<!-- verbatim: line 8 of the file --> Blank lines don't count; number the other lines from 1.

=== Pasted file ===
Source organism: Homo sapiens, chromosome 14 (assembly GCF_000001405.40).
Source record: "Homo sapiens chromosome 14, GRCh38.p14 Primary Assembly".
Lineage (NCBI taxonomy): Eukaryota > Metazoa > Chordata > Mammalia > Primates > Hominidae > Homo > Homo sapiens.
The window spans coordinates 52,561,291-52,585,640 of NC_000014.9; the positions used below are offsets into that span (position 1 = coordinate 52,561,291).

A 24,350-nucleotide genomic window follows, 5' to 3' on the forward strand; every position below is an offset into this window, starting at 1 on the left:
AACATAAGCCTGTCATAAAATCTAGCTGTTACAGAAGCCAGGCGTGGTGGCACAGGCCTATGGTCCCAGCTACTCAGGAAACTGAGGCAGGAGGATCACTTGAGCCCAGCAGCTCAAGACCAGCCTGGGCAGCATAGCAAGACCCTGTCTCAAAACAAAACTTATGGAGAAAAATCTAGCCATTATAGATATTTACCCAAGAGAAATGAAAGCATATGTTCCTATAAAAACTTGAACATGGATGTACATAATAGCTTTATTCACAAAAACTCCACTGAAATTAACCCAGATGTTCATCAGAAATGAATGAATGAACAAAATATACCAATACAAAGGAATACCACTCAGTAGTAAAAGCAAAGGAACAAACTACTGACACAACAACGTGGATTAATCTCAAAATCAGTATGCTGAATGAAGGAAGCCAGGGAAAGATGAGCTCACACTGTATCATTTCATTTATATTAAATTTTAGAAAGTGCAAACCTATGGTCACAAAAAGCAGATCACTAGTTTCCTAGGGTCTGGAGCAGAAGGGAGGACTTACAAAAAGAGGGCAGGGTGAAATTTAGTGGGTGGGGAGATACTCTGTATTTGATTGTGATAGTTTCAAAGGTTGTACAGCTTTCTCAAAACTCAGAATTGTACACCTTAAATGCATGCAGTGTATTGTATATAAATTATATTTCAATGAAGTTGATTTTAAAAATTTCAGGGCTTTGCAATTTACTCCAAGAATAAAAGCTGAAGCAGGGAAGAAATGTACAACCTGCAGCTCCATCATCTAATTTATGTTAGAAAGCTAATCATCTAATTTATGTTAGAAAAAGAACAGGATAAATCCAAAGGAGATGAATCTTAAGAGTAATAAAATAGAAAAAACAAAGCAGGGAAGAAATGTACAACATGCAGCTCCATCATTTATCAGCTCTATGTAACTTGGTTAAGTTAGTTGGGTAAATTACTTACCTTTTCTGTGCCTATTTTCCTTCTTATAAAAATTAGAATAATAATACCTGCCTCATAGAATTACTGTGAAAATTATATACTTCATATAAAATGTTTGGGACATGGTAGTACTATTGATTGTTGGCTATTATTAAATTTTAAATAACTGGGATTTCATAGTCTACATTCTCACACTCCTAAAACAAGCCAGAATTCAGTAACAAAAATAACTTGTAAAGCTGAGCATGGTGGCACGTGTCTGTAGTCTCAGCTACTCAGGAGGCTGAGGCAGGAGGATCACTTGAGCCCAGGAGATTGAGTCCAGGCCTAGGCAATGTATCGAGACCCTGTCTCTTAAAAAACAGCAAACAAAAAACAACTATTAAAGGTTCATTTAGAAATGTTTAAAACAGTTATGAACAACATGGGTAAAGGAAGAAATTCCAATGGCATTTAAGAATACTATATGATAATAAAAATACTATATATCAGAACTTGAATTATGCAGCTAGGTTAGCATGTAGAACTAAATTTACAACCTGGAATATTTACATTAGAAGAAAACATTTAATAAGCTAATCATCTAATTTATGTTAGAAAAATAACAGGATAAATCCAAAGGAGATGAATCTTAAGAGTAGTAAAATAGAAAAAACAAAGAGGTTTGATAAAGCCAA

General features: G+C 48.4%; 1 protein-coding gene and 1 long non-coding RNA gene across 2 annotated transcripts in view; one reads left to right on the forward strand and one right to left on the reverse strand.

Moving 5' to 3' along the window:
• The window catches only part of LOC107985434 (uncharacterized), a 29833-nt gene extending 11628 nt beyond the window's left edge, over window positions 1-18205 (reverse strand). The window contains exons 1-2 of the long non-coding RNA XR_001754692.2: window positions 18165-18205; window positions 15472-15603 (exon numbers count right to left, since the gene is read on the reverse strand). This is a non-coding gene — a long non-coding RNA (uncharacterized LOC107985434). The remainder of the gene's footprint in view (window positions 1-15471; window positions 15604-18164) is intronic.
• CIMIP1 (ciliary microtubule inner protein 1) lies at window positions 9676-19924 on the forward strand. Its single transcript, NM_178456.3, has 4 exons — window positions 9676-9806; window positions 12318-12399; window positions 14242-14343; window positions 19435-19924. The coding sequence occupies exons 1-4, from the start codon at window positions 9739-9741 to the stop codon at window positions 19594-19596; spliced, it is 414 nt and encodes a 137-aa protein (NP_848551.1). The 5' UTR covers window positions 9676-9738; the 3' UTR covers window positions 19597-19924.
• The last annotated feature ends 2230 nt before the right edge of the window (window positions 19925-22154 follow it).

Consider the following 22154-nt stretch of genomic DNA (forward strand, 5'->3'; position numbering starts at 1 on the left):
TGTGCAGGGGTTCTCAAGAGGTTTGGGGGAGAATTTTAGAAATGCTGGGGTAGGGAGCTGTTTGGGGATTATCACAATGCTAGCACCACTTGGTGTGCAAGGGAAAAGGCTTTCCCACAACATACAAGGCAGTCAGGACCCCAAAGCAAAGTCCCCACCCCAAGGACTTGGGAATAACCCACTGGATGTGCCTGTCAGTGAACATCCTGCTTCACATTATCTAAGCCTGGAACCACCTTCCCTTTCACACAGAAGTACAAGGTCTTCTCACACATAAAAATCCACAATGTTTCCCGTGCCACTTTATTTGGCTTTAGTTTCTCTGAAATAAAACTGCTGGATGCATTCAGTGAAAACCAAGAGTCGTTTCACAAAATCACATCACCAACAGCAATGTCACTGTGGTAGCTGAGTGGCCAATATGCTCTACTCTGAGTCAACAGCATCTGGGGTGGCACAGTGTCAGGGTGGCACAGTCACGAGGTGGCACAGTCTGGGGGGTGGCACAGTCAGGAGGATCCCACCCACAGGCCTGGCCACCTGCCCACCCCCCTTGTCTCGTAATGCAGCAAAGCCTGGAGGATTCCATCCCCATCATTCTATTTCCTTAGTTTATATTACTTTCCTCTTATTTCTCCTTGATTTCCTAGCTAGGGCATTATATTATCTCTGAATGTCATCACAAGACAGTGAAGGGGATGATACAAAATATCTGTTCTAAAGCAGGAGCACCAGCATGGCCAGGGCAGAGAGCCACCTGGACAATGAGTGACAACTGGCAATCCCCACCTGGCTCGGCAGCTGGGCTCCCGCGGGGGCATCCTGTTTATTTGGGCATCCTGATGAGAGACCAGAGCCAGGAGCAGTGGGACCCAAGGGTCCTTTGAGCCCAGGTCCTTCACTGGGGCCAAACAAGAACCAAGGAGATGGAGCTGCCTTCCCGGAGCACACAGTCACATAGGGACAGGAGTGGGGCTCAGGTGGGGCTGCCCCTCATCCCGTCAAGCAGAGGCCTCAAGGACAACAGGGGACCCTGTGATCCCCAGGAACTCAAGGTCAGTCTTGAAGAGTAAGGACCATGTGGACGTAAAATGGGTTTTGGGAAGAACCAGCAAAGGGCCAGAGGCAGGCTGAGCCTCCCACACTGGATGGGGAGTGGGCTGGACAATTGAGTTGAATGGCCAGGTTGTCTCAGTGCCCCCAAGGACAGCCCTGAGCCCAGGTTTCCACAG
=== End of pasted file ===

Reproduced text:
Moving 5' to 3' along the window: